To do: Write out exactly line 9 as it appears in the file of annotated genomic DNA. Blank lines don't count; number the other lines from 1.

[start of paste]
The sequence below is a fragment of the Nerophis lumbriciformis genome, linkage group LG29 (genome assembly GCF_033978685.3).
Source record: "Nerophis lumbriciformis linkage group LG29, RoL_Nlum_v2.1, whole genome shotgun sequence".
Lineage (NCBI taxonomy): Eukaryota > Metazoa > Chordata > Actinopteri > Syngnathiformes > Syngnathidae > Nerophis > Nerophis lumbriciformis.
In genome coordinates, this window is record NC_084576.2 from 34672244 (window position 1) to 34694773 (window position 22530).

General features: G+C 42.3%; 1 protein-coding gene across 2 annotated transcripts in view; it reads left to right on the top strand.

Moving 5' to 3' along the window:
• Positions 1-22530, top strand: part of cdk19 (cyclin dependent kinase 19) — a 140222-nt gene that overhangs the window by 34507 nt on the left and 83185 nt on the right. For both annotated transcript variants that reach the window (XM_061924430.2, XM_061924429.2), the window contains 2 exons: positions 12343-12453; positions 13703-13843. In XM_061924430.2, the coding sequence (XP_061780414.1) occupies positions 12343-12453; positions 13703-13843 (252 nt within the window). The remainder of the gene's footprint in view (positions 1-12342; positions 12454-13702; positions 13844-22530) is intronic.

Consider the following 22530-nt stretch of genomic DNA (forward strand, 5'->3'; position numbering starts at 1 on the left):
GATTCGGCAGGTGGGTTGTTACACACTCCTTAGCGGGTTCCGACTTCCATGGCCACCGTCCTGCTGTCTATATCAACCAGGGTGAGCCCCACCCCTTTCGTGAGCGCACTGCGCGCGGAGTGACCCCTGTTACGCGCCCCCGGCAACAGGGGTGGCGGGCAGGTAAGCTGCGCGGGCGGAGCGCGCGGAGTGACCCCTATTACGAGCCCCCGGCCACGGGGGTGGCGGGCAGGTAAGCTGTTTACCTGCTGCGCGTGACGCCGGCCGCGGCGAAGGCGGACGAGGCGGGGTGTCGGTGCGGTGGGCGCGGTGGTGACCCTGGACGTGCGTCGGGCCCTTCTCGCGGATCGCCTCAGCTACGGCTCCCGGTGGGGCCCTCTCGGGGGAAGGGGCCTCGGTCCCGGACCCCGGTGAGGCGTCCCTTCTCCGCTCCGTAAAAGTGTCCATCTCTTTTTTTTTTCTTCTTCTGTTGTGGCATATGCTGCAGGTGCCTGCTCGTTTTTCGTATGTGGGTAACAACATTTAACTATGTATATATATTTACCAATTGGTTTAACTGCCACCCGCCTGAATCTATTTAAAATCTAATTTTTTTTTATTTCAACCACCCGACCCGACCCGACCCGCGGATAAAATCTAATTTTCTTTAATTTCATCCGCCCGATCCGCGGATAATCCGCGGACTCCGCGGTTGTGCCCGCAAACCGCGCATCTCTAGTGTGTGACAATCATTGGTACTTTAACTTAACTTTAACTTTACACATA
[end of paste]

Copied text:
GATTCGGCAGGTGGGTTGTTACACACTCCTTAGCGGGTTCCGACTTCCATGGCCACCGTCCTGCTGTCTATATCAACCAGGGTGAGCCCCACCCCTTTCGTGAGCGCACTGCGCGCGGAGTGACCCCTGTTACGCGCCCCCGGCAACAGGGGTGGCGGGCAGGTAAGCTGCGCGGGCGGAGCGCGCGGAGTGACCCCTATTACGAGCCCCCGGCCACGGGGGTGGCGGGCAGGTAAGCTGTTTACCTGCTGCGCGTGACGCCGGCCGCGGCGAAGGCGGACGAGGCGGGGTGTCGGTGCGGTGGGCGCGGTGGTGACCCTGGACGTGCGTCGGGCCCTTCTCGCGGATCGCCTCAGCTACGGCTCCCGGTGGGGCCCTCTCGGGGGAAGGGGCCTCGGTCCCGGACCCCGGTGAGGCGTCCCTTCTCCGCTCCGTAAAAGTGTCCATCTCTTTTTTTTTTCTTCTTCTGTTGTGGCATATGCTGCAGGTGCCTGCTCGTTTTTCGTATGTGGGTAACAACATTTAACTATGTATATATATTTACCAATTGGTTTAACTGCCACCCGCCTGAATCTATTTAAAATCTAATTTTTTTTTATTTCAACCACCCGACCCGACCCGACCCGCGGATAAAATCTAATTTTCTTTAATTTCATCCGCCCGATCCGCGGATAATCCGCGGACTCCGCGGTTGTGCCCGCAAACCGCGCATCTCTAGTGTGTGACAATCATTGGTACTTTAACTTAACTTTAACTTTACACATA